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Commissioners endorse Duke Energy plan

The Henderson County Board of Commissioners on Monday endorsed Duke Energy's plans to build a power plant capable of generating up to 750 megawatts of electricity to replace its Lake Julian coal plant, saying supplying energy was important for the region's future.

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Commissioners “fully and wholeheartedly support Duke Energy in its effort to construct a 752 Megawatt Natural Gas Fueled Electric Generator facility … and respectfully endorse” the approval of the project by the North Carolina Utilities Commission, the resolution said.
Duke Energy has formally notified the Utilities Commission that it will file an application to replace the coal-fired plant with two 280-megawatt natural gas-fired units and potentially a 190-megawatt unit to supply peak demand backup. Duke officials say the backup unit may be unnecessary if conservation efforts among cities, industry and residential ratepayers reduce demand.
Henderson County's endorsement came after environmental organizations announced their intention to challenge the need for the backup unit.
“We want Duke to be all in on seeking alternatives to the third unit instead of building in a back door, and we are asking them to send a clear message that they are fully committed to finding cleaner, sustainable alternatives by removing the peaking unit from their filing to the utilities commission,” Julie Mayfield, co-director of MountainTrue, said last week.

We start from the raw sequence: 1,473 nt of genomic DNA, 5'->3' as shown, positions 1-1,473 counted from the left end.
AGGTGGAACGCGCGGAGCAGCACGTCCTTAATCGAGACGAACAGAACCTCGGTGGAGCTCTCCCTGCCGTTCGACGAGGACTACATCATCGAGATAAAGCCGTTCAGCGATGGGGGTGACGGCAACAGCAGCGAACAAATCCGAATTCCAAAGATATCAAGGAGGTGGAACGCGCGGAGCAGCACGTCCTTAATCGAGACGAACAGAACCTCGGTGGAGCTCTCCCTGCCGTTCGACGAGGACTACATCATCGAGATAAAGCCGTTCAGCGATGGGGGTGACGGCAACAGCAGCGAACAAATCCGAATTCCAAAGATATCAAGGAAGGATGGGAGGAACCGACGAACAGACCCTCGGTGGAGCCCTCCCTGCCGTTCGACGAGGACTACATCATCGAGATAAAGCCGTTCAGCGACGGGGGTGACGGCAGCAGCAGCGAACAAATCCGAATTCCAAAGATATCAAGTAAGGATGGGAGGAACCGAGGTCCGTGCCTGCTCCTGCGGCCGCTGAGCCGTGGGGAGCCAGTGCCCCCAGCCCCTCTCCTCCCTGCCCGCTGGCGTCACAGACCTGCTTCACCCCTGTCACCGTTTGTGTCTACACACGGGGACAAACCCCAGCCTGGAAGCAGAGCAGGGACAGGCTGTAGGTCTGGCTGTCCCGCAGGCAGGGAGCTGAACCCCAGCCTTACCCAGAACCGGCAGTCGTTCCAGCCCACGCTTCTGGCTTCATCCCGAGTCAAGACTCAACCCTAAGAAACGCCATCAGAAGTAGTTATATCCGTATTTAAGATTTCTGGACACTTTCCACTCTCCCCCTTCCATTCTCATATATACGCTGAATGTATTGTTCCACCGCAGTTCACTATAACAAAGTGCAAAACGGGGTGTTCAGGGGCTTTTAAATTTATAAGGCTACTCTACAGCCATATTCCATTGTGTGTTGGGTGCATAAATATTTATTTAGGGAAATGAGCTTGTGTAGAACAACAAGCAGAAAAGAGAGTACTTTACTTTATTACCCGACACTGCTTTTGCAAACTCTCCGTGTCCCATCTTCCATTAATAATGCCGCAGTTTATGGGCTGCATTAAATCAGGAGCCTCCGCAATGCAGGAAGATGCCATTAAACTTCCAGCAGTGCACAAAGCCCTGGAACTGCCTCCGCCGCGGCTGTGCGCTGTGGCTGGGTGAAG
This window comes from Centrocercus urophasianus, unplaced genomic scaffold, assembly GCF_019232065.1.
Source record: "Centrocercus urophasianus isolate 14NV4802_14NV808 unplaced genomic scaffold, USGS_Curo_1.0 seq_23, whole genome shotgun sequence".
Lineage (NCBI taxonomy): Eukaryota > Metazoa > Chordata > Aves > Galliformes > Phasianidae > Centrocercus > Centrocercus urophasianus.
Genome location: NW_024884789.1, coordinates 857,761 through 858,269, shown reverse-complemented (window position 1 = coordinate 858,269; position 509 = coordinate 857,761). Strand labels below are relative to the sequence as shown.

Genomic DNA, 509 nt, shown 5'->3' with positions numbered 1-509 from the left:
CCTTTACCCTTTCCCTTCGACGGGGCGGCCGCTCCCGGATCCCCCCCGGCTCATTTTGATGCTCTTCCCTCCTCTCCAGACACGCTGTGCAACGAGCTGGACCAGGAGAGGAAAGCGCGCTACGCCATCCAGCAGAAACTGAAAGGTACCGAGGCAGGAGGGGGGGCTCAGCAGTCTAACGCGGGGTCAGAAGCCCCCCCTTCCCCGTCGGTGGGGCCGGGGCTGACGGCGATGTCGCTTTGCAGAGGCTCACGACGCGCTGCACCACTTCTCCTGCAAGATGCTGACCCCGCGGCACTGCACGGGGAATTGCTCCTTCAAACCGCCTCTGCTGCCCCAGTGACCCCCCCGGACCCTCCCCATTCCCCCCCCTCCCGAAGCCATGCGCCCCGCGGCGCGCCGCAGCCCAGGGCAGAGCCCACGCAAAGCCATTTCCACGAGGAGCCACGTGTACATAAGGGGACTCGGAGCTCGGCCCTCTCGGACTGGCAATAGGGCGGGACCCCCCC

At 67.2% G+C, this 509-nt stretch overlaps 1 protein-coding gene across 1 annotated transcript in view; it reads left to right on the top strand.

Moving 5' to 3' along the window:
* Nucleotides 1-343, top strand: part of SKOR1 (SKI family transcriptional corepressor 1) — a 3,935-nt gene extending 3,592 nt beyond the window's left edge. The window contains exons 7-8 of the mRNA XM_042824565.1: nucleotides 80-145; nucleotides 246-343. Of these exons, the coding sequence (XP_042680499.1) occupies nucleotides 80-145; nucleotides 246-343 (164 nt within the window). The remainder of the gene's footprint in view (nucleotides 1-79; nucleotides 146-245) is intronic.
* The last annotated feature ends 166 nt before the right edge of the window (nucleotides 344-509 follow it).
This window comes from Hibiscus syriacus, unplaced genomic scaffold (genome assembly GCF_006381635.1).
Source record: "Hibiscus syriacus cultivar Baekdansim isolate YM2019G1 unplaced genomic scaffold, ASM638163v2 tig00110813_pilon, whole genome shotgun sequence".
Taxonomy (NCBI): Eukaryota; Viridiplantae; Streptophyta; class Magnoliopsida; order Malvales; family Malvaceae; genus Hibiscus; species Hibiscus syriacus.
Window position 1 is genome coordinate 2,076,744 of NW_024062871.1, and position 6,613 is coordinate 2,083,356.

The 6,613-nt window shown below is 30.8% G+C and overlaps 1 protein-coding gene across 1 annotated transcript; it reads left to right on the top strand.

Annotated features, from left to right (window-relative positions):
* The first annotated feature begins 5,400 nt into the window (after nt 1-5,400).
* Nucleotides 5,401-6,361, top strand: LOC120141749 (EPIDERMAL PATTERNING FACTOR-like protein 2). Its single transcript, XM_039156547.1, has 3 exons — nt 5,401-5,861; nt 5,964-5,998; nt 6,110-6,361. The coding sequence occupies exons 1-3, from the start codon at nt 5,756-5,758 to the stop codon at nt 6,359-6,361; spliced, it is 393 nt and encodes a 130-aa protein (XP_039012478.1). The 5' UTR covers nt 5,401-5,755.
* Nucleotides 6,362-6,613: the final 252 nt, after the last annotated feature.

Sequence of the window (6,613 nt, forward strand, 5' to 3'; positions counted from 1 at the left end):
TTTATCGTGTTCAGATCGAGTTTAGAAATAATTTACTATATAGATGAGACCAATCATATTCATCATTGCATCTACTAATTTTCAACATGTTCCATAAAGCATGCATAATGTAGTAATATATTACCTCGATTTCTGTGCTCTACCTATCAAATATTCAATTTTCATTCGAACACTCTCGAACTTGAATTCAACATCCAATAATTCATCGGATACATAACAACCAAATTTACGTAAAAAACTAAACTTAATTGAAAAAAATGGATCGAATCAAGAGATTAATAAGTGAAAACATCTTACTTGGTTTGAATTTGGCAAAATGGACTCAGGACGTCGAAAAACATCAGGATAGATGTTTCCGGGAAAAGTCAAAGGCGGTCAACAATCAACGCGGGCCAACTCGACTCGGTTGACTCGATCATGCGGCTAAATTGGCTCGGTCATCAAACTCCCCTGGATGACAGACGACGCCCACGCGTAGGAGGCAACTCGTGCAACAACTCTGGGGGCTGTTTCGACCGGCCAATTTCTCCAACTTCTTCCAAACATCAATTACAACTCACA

The resolution commissioners adopted notes that Duke’s revised Western Carolina Modernization Project eliminated the 42-mile foothills transmission line linking the power plant and the South Carolina Upstate, saving the area from a “negative impact.” The local economy and “indeed all aspects of our way of life are dependent on affordable and reliable electricity supply,” the resolution says.
Henderson County Manager Steve Wyatt said the proposed resolution had two main purposes.
“We want to make sure that when we’re talking about economic development the question of adequate electricity never comes up,” he said, “and we don’t want ever to revisit the transmission line.”

Larry Rogers, executive director of the Henderson County Partnership for Economic Progress, thanked the commissioners "for the work you did to get where we are" on the energy plan.